Several imaging modalities are available to detect hepatic metastases and their primary neuroendocrine tumours. Conventional ultrasonography (US), computed tomography (CT), magnetic resonance imaging (MRI) and somatostatin receptor scintigraphy (SRS) are the cornerstones for the localisation of neuroendocrine tumours with sensitivities of respectively 46%, 42%, 43% and 90% [2023]. The use of helical computed tomography (hCT) has increased the diagnostic sensitivity in the localisation of both primary (94%) and metastatic tumour (lymph node 69%, liver 94%) [24]. As somatostatin receptor subtype 2 is present in almost 80% of neuroendocrine tumours, binding 111Indium-labelled octreotide can be used for both disease staging and to indicate whether or not somatostatin analogues can be used in the treatment of these tumours [25]. SRS is very helpful in detecting bone and lung metastases and thereby aids in confirming or refuting the presence of extrahepatic disease. Based on these considerations, both hCT and SRS should be performed in all patients prior to treatment.

Treatment modalities

Surgical resection

Surgical resection is to be considered when no extrahepatic disease is present. Hemihepatectomy or segmental resection is feasible when metastases are solitary and resection can be radical with enough functional liver tissue remaining. Symptomatic response rates have been reported to be 90% for a mean duration of 19.3 months after surgical resection [26]. Unfortunately, neuroendocrine metastases are usually multiple and diffuse and therefore resection is often impossible. Furthermore, in most patients treated by surgical resection with curative intent, additional metastases develop that presumably were occult at the time of surgery [26]. Therefore even in resectable cases, liver tissue sparing therapies should be considered, allowing future repeated treatment.

Local ablative therapy

Local therapy using radiofrequency ablation (RFA) or laser induced thermotherapy (LITT) is a well-established treatment for unresectable hepatocellular carcinomas and liver metastases from colorectal carcinomas [27, 28]. A few small series and case reports have also shown good response in neuroendocrine hepatic metastases [2933]. Up until now, a disadvantage of these therapies has been the relatively small volume of tissue that can be coagulated. Clinical trials with RFA have shown that complete tumour eradication is more likely to occur with small tumours, i.e. diameter ≤ 4 cm, than with large tumours [34]. With the use of simultaneous multiple fiber LITT or next generation bipolar RFA, we have been able to ablate tumours as large as 7 cm in diameter [35] (Figure 1). Furthermore, up to 7 lesions at one time may be ablated using specialized techniques to increase lesion size [36]. It has been reported that cytoreduction of ≥ 90% is adequate for durable symptomatic relief [9]. In our most recent strategy, we aim at complete destruction of the intrahepatic tumour to prevent the occurrence of surgically untreatable disease. The largest reported study of 34 patients with neuroendocrine hepatic metastases treated with RFA showed symptom relief in 95% of these patients with significant or complete symptom control in 80%, for a mean of 10 months [29]. Even in patients with extrahepatic disease and liver metastases ablation may also provide symptom relief [29]. The complication rate is 5–10% and the mortality rate is about 0.5% [3739]. Therefore these techniques are especially suitable for repeated treatment in patients in which local recurrence or new metastases developing during follow up.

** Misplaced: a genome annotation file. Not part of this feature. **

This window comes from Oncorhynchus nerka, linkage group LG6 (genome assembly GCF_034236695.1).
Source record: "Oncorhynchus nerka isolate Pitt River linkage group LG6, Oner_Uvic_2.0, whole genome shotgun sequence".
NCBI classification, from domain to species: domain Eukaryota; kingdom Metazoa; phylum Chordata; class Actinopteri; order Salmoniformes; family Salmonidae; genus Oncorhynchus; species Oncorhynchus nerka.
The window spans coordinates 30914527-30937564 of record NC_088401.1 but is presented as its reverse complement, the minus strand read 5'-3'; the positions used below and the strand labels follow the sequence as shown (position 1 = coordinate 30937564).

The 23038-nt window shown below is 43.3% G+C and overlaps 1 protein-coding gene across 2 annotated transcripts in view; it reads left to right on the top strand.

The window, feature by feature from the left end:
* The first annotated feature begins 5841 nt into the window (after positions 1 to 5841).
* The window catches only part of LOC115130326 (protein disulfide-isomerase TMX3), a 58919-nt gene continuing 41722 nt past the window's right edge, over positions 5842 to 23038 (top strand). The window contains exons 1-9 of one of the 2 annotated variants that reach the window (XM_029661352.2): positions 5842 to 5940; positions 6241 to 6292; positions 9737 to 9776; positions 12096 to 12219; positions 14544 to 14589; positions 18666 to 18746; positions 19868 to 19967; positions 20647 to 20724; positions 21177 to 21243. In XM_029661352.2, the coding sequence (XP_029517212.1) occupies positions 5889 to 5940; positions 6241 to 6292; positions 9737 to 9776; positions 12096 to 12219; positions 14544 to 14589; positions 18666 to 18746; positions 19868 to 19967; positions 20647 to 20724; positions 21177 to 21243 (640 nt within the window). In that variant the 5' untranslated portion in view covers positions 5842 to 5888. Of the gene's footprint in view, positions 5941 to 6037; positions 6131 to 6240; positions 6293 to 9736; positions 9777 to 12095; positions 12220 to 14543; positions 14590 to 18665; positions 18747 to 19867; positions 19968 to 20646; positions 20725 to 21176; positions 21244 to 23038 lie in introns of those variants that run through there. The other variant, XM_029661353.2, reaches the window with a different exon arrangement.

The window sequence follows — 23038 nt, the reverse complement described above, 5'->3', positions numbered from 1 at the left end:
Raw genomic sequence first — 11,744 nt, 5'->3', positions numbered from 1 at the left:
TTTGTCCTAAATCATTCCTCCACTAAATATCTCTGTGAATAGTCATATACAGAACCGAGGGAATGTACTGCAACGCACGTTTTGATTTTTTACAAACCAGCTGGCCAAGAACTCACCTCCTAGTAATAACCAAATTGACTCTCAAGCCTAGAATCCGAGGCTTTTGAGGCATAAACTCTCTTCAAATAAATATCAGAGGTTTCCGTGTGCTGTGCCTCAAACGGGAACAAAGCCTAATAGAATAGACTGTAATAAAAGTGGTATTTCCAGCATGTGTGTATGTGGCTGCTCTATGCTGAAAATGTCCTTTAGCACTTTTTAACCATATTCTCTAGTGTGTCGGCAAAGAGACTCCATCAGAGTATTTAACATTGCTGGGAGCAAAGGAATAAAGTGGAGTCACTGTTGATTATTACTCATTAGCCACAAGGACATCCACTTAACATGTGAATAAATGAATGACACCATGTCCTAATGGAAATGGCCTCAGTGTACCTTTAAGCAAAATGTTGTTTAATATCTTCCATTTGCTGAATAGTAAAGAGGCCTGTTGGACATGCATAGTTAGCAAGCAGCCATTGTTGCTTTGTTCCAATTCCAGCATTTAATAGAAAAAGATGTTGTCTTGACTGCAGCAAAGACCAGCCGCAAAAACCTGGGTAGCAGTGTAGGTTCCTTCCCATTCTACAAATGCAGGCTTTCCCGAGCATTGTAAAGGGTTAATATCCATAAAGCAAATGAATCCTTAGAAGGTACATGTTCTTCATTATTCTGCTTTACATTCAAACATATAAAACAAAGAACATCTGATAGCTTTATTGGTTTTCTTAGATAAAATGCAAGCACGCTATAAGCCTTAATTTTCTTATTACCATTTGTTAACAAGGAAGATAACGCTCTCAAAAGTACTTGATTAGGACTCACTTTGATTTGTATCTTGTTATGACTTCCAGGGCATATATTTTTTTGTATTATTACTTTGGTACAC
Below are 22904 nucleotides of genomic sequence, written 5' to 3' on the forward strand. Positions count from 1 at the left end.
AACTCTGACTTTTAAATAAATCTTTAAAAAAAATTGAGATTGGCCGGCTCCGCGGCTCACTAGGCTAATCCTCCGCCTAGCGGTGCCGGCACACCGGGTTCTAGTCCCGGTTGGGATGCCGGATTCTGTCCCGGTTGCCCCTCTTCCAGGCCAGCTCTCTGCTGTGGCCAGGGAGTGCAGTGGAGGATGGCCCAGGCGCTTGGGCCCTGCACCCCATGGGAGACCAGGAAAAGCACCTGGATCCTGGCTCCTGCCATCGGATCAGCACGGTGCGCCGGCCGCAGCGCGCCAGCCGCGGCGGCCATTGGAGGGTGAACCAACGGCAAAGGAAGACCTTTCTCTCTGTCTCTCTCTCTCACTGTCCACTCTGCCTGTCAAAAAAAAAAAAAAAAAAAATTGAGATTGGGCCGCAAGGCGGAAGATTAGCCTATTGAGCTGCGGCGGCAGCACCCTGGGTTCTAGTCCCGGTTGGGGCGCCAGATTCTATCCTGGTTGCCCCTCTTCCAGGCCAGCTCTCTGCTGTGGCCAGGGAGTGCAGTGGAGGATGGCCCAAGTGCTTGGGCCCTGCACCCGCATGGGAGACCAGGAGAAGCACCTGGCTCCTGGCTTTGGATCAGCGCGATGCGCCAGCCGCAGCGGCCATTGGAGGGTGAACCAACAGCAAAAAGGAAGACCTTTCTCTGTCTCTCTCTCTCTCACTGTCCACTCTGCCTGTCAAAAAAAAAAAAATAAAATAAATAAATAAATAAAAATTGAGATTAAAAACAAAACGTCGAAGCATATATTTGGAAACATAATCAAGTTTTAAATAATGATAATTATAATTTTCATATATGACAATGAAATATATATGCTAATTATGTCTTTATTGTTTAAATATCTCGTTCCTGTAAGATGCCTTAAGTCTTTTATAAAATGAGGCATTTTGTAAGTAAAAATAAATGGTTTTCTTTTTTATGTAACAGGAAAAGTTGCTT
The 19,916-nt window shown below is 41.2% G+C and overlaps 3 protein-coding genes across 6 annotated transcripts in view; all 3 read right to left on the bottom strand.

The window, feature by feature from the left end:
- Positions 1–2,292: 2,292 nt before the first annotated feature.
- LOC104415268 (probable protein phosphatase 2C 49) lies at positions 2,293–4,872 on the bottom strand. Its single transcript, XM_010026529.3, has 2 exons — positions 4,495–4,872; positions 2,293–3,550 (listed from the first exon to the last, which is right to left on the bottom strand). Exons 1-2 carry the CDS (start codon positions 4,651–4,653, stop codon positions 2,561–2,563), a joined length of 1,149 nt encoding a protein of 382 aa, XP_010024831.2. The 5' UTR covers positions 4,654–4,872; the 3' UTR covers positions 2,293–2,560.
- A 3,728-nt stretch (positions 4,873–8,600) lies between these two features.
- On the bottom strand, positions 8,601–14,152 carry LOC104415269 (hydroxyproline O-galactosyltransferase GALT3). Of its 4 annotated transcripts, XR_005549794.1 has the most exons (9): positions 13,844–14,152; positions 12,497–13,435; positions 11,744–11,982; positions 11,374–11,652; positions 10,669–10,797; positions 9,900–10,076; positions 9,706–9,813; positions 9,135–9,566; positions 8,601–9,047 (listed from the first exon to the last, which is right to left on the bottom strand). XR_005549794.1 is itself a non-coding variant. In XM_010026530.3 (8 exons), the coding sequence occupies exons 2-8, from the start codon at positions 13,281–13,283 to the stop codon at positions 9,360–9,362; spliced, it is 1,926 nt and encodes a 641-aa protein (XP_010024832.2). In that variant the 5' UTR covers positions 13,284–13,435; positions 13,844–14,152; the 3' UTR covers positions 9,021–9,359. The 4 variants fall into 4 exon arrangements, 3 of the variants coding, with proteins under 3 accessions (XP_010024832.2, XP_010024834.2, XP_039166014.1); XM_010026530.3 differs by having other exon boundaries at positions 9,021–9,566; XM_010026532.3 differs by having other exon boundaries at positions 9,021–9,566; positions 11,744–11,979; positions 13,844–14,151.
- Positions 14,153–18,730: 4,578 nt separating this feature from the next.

Figure 1

CT scan of the liver of a 34-year old man with metastases of a neuroendocrine tumour of the pancreas. Before LITT the CT scan shows a metastases of 4.7 cm in diameter in segment VII and a second metastases of 2.0 cm in diameter in segment VII subcapsular (not visible) of the liver (figure 2A). Control CT scan one week after LITT showing a coagulation lesion in segment VII of 9.0 cm in diameter and subcapsular in segment VII of 4.8 cm in diameter (figure 2B).

All invasive procedures during surgery such as liver resection and ablation and even anaesthesia can induce hormone release and even provoke a life-threatening carcinoid crisis [40]. In the severe crisis of carcinoid syndrome the flush is usually accompanied by hypotension and occasionally shock. Injection of octreotide, the long-acting analog of somatostatin, usually prevents or aborts this vasomotor reaction [41]. Studies have shown that the use of octreotide intraoperatively for patients with metastatic carcinoid tumours undergoing surgery with manipulation of tumour is associated with a decreased frequency of intraoperative complications [42, 43].

Arterial embolisation

Hepatic arterial embolisation with or without chemotherapy is a palliative option for those unresectable lesions in which the predominant mass of tumour is localised in one of the liver lobes. In the past, more radical blunt techniques to occlude the main hepatic artery were used. However, recently, superselective techniques have become available with the advantage of leaving the main segmental arteries open. Contraindications of hepatic arterial embolisation include complete portal vein occlusion, hepatic failure and previous biliary anastomoses [44]. Symptomatic improvement after hepatic arterial embolisation is reported to occur in 64–90% [45, 46]. Reports on chemoembolisation show a slight better biochemical response and tumour response than hepatic artery embolisation [47]. Embolisation techniques are associated with mortality rates of about 5% and almost all patients develop the 'postembolic syndrome' (elevated liver function tests and fever) although mostly transient and in different grades of severity [4850]. In addition, serious complications have occurred in about 10% of patients treated with hepatic embolisation for neuroendocrine tumours [51]. Complications can be reduced by prophylactic octreotide infusion during the procedure and the use of forced diuresis during and after the embolisation. In case of partial or no response, supplementary embolisation or additional RFA or LITT could be an option. In selected cases with good response to embolisation a partial hepatic resection may be considered.